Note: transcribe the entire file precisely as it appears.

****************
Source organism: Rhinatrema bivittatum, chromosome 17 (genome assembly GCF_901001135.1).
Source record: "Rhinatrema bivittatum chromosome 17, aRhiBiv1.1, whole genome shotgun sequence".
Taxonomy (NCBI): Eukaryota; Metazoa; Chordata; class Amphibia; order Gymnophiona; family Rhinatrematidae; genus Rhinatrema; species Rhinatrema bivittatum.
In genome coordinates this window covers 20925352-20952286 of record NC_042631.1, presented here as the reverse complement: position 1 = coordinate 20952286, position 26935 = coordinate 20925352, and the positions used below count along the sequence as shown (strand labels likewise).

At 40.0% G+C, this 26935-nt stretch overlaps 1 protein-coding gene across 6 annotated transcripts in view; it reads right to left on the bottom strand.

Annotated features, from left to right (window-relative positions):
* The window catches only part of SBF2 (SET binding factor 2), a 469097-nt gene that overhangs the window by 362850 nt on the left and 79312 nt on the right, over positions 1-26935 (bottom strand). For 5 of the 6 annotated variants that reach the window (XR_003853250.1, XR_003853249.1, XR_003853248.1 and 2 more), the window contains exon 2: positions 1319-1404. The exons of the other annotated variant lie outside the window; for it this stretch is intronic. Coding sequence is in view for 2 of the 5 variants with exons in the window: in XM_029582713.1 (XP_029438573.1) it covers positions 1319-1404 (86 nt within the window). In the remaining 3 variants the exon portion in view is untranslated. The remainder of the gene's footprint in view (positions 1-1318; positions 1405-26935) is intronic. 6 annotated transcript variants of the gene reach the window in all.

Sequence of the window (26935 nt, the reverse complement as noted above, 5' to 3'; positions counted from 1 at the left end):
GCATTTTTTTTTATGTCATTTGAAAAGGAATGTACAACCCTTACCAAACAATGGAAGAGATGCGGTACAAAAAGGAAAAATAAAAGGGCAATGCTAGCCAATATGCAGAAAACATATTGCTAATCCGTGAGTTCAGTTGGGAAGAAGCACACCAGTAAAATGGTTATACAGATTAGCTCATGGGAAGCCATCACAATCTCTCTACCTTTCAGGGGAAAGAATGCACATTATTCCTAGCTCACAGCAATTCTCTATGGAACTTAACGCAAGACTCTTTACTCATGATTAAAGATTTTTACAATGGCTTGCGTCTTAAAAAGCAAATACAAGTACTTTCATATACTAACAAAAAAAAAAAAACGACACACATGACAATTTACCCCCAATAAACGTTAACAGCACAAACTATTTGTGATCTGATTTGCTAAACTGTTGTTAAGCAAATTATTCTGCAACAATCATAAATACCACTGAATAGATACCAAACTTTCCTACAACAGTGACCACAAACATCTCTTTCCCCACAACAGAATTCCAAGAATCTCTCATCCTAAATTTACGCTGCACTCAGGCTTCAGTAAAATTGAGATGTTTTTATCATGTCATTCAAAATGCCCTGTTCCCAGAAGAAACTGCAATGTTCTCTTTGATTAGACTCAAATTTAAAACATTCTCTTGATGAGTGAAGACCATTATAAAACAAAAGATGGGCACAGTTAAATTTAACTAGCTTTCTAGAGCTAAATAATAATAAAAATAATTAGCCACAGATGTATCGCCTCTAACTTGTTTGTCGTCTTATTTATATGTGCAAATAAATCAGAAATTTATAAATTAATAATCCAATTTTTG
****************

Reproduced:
Source organism: Rhinatrema bivittatum, chromosome 17 (genome assembly GCF_901001135.1).
Source record: "Rhinatrema bivittatum chromosome 17, aRhiBiv1.1, whole genome shotgun sequence".
Taxonomy (NCBI): Eukaryota; Metazoa; Chordata; class Amphibia; order Gymnophiona; family Rhinatrematidae; genus Rhinatrema; species Rhinatrema bivittatum.
In genome coordinates this window covers 20925352-20952286 of record NC_042631.1, presented here as the reverse complement: position 1 = coordinate 20952286, position 26935 = coordinate 20925352, and the positions used below count along the sequence as shown (strand labels likewise).

At 40.0% G+C, this 26935-nt stretch overlaps 1 protein-coding gene across 6 annotated transcripts in view; it reads right to left on the bottom strand.

Annotated features, from left to right (window-relative positions):
* The window catches only part of SBF2 (SET binding factor 2), a 469097-nt gene that overhangs the window by 362850 nt on the left and 79312 nt on the right, over positions 1-26935 (bottom strand). For 5 of the 6 annotated variants that reach the window (XR_003853250.1, XR_003853249.1, XR_003853248.1 and 2 more), the window contains exon 2: positions 1319-1404. The exons of the other annotated variant lie outside the window; for it this stretch is intronic. Coding sequence is in view for 2 of the 5 variants with exons in the window: in XM_029582713.1 (XP_029438573.1) it covers positions 1319-1404 (86 nt within the window). In the remaining 3 variants the exon portion in view is untranslated. The remainder of the gene's footprint in view (positions 1-1318; positions 1405-26935) is intronic. 6 annotated transcript variants of the gene reach the window in all.

Sequence of the window (26935 nt, the reverse complement as noted above, 5' to 3'; positions counted from 1 at the left end):
GCATTTTTTTTTATGTCATTTGAAAAGGAATGTACAACCCTTACCAAACAATGGAAGAGATGCGGTACAAAAAGGAAAAATAAAAGGGCAATGCTAGCCAATATGCAGAAAACATATTGCTAATCCGTGAGTTCAGTTGGGAAGAAGCACACCAGTAAAATGGTTATACAGATTAGCTCATGGGAAGCCATCACAATCTCTCTACCTTTCAGGGGAAAGAATGCACATTATTCCTAGCTCACAGCAATTCTCTATGGAACTTAACGCAAGACTCTTTACTCATGATTAAAGATTTTTACAATGGCTTGCGTCTTAAAAAGCAAATACAAGTACTTTCATATACTAACAAAAAAAAAAAAACGACACACATGACAATTTACCCCCAATAAACGTTAACAGCACAAACTATTTGTGATCTGATTTGCTAAACTGTTGTTAAGCAAATTATTCTGCAACAATCATAAATACCACTGAATAGATACCAAACTTTCCTACAACAGTGACCACAAACATCTCTTTCCCCACAACAGAATTCCAAGAATCTCTCATCCTAAATTTACGCTGCACTCAGGCTTCAGTAAAATTGAGATGTTTTTATCATGTCATTCAAAATGCCCTGTTCCCAGAAGAAACTGCAATGTTCTCTTTGATTAGACTCAAATTTAAAACATTCTCTTGATGAGTGAAGACCATTATAAAACAAAAGATGGGCACAGTTAAATTTAACTAGCTTTCTAGAGCTAAATAATAATAAAAATAATTAGCCACAGATGTATCGCCTCTAACTTGTTTGTCGTCTTATTTATATGTGCAAATAAATCAGAAATTTATAAATTAATAATCCAATTTTTG